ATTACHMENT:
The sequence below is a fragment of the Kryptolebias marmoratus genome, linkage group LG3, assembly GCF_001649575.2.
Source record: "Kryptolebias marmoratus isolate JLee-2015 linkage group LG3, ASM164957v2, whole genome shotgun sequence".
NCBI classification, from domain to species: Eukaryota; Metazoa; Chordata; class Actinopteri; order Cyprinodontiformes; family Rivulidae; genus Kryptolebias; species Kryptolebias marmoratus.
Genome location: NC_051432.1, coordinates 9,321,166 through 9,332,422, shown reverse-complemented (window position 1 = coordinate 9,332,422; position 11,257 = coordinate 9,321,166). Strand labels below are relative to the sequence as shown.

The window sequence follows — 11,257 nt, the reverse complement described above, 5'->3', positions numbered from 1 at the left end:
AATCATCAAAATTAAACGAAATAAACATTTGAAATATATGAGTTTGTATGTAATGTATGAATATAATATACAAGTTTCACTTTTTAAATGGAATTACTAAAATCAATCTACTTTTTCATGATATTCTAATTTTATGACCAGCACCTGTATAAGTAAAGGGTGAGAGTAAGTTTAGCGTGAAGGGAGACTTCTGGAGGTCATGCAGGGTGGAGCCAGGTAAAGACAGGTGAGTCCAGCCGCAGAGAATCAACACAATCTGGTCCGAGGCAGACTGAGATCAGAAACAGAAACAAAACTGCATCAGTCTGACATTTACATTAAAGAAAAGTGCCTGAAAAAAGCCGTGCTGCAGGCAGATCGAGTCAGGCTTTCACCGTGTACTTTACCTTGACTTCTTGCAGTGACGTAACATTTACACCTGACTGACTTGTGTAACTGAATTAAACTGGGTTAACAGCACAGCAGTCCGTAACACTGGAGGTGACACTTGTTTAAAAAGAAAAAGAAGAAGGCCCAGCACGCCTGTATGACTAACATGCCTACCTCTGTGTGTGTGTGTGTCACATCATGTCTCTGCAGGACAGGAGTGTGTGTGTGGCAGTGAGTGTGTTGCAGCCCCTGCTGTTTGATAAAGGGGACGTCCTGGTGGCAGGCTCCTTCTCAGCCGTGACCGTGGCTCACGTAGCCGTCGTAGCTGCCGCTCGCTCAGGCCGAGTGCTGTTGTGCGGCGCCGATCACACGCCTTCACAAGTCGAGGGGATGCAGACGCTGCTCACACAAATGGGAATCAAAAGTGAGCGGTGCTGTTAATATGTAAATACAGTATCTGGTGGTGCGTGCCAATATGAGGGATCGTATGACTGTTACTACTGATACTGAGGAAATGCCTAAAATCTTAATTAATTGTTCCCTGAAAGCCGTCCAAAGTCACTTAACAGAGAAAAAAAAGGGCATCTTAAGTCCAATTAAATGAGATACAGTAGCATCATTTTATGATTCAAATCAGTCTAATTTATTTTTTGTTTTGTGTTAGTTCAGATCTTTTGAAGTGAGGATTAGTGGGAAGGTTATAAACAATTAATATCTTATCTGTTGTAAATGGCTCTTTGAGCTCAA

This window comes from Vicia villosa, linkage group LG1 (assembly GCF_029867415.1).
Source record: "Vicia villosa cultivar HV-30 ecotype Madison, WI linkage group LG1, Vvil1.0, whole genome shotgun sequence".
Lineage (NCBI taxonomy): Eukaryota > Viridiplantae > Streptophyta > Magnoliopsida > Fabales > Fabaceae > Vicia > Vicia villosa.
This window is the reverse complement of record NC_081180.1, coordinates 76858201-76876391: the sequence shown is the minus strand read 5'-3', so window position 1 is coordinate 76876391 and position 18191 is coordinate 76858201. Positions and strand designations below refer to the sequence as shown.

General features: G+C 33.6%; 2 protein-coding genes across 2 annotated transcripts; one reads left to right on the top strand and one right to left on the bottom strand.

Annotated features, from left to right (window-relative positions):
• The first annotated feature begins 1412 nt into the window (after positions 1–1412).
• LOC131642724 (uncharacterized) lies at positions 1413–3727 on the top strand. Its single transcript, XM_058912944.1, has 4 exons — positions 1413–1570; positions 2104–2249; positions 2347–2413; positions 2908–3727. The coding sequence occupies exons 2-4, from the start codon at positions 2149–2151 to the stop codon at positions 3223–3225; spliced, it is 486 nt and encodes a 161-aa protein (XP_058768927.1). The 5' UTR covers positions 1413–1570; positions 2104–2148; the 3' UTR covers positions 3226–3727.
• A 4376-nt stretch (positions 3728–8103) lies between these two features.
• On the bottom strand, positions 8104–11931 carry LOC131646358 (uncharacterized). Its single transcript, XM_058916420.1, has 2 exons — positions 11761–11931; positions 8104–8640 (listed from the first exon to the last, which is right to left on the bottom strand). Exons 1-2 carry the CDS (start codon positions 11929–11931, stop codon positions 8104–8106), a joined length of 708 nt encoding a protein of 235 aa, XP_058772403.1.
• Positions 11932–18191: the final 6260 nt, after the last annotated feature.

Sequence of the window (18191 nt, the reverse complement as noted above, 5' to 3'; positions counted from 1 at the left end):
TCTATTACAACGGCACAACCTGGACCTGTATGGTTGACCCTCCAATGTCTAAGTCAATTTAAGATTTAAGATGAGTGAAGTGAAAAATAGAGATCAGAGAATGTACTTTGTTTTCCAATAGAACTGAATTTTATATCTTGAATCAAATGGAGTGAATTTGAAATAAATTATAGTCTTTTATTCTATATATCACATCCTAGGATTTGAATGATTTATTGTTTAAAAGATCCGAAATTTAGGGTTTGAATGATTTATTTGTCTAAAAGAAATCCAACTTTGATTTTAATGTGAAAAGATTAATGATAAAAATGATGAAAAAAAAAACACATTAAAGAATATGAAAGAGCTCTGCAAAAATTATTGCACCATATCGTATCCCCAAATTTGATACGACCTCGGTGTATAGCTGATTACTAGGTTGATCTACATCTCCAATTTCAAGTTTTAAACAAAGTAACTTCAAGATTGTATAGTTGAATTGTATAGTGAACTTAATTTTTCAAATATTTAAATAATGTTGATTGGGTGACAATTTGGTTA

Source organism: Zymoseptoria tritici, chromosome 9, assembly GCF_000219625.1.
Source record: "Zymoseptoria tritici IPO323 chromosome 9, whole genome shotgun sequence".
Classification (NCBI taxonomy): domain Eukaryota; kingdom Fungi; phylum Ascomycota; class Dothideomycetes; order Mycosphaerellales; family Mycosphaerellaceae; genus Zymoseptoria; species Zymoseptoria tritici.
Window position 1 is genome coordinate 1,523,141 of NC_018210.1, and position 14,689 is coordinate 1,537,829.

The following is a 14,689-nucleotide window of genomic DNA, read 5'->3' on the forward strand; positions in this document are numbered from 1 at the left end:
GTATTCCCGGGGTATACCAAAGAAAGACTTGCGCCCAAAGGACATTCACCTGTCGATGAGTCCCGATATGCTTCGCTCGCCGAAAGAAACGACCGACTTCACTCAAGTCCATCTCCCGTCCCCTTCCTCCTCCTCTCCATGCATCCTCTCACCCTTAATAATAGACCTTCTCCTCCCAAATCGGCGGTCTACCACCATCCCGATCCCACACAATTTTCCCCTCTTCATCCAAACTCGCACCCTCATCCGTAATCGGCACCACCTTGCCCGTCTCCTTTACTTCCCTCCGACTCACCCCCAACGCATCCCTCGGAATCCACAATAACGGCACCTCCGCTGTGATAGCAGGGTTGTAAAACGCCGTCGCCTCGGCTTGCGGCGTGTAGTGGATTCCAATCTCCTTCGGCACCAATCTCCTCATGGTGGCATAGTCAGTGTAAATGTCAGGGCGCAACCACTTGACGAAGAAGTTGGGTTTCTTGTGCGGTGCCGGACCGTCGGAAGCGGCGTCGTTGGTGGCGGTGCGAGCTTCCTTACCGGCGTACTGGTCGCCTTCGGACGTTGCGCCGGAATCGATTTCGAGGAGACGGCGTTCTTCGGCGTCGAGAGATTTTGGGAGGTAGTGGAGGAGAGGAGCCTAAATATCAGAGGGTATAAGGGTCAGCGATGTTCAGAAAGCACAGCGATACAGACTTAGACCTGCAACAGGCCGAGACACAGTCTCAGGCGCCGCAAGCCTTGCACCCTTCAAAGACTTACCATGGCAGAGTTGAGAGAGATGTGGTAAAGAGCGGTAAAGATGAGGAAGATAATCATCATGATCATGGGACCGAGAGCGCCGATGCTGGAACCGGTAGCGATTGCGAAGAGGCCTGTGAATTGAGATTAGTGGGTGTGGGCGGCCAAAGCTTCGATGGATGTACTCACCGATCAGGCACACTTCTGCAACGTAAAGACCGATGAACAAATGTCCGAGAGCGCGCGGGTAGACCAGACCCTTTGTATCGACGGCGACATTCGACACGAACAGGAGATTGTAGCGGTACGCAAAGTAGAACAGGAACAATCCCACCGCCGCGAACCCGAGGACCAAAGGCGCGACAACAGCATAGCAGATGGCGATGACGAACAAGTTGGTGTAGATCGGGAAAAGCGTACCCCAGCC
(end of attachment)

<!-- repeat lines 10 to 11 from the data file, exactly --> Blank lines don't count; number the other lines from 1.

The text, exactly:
This window is the reverse complement of record NC_081180.1, coordinates 76858201-76876391: the sequence shown is the minus strand read 5'-3', so window position 1 is coordinate 76876391 and position 18191 is coordinate 76858201. Positions and strand designations below refer to the sequence as shown.

General features: G+C 33.6%; 2 protein-coding genes across 2 annotated transcripts; one reads left to right on the top strand and one right to left on the bottom strand.